Canadians say "let's call it retirement", Investors Group poll finds

    Just be careful who you call a "retiree"

    WINNIPEG, Jan. 3 /CNW/ - Canada's boomer population may be redefining
what retirement means but they don't mind calling life after work exactly what
it is. A new Investors Group survey found 91 per cent do not object to the use
of the word "retirement."
    Likewise, three-quarters (75 per cent) couldn't identify another word
they prefer.
    "Canadians are still comfortable using the word "retirement" especially
as old-fashioned thinking about aging and quality of life is being replaced by
a new outlook on what it means to be retired," said Debbie Ammeter,
Vice-President of Advanced Financial Planning at Investors Group. "Today,
'retirement' can encompass a diverse range of lifestyles and choices not
typically associated with this period in life."
    While retirement may be widely recognized as the best word to describe
life after work, opinions about being called a "retiree" vary widely with age.
    Retired Canadians, for example, are quite receptive (92 per cent) to
being called 'retirees.' On the other hand, Canadians, who are nearing
traditional retirement years are less comfortable with the notion of being
identified in this way. Less than half (45 per cent) per cent of those aged 
55+ want to be called a "retiree."
    "Canadians chose their words carefully and their choices are a function
of what stage they are in life," said Ammeter. "Many Canadians in their middle
years have started thinking about what their retirement will be like, but may
not have a clear picture of how, exactly, it will unfold. This partially
explains the hesitation this group has about describing themselves as
    Younger Canadians who may not yet see retirement on the horizon are not
as resistant to this label. Fifty-five per cent of those between the ages of
25 and 34 want to be called "retiree." This percentage peaks at 59 per cent of
those who are between the ages of 35-44. With the onset of middle age
(45-years plus), Canadians increasingly object to being called "retiree."
    When working Canadians were asked if they would eventually refer to
themselves as "working part-time" or "being semi-retired" (as they reduced
their work week in anticipation of formal retirement), half (49 per cent) said
they preferred the word 'semi-retired.'
    Canadians in mid-life are less likely to identify themselves as being
semi-retired. Forty-five per cent of Canadians aged 55+ prefer the word
"semi-retired," a term favoured by a majority (54 per cent) of younger
Canadians under the age of 35.
    "Growing numbers of Canadians are choosing to reduce their work hours in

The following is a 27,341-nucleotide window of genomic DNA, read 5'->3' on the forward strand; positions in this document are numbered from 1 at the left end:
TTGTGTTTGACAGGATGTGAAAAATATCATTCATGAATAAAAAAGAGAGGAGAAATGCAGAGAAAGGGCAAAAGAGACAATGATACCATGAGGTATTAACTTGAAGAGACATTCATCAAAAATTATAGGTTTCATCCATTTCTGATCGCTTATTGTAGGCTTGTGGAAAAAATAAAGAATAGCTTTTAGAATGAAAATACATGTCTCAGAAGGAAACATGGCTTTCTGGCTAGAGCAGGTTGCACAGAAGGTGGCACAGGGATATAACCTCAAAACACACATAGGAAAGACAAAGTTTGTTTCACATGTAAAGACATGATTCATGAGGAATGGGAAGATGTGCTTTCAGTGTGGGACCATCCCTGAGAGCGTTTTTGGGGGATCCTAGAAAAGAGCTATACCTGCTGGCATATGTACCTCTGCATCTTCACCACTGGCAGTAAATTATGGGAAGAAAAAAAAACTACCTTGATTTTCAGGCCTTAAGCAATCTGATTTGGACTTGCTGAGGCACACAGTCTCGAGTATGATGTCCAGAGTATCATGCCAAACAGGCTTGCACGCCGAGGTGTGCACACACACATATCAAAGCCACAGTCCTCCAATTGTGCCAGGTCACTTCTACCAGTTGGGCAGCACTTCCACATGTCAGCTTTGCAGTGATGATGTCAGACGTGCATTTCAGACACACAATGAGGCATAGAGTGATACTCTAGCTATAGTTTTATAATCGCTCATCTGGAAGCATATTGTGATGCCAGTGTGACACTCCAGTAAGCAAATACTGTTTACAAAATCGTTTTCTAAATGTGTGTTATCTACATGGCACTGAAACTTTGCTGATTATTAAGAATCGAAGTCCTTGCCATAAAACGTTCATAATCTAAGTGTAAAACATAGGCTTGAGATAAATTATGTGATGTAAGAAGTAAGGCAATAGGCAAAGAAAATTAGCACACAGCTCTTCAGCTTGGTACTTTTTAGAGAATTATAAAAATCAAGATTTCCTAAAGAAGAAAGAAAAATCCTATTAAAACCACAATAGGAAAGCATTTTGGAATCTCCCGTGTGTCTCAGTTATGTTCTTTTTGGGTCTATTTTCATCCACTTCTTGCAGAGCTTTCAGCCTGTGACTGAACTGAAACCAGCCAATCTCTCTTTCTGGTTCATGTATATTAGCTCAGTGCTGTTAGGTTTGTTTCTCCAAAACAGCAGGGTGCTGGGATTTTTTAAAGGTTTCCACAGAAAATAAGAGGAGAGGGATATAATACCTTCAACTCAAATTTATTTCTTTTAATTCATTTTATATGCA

the later years of their career, but they're still very engaged in the
workforce, not necessarily easing out," said Ammeter. "Boomers want to be
active and feel as though they are contributing. At the same time, they are
expressing a desire for flexibility, freedom and wanting to do something
different - on their own terms."
    Still, most Canadians can clearly identify the age at which they will
"officially" retire from work. Nineteen per cent of Canadians plan to retire
between the ages of 55 to 59; another 20 per cent plan to retire between the
ages of 60 and 64. Thirty per cent say they will retire at age 65 or older.
One in four Canadians (26 per cent) does not know when they will retire.

    A total of 2,055 surveys were completed with Canadian adults between
September 4th and September 13th 2007, using the Harris Decima online panel. A
sample of 2,055 respondents provides estimated proportions that are accurate
to within, at most, +/- 2.2% at the 95% confidence level. That is, 95 times
out of 100, the real value of the variable in the total population will lie
within +/- 2.2% of the estimated proportions provided by the sample. One time
out of 20, the real value of the variable in the population will fall outside
this range.

    Investors Group, founded in 1926, is a national leader in delivering
personalized financial solutions to Canadians through a network of over 4,300
Consultants located throughout Canada. In addition to an exclusive family of
mutual funds and other investment vehicles, Investors Group offers a wide
range of insurance, securities, mortgage and banking services. Investors Group
is a member of the IGM Financial Inc. (TSX: IGM) group of companies. IGM
Financial is one of Canada's premier financial services companies with over
$123 billion in total assets under management.

For further information:

For further information: Ron Arnst, Investors Group, (204) 956-3364,; Teresa Pagnutti, Environics Communications,
(416) 969-2721,

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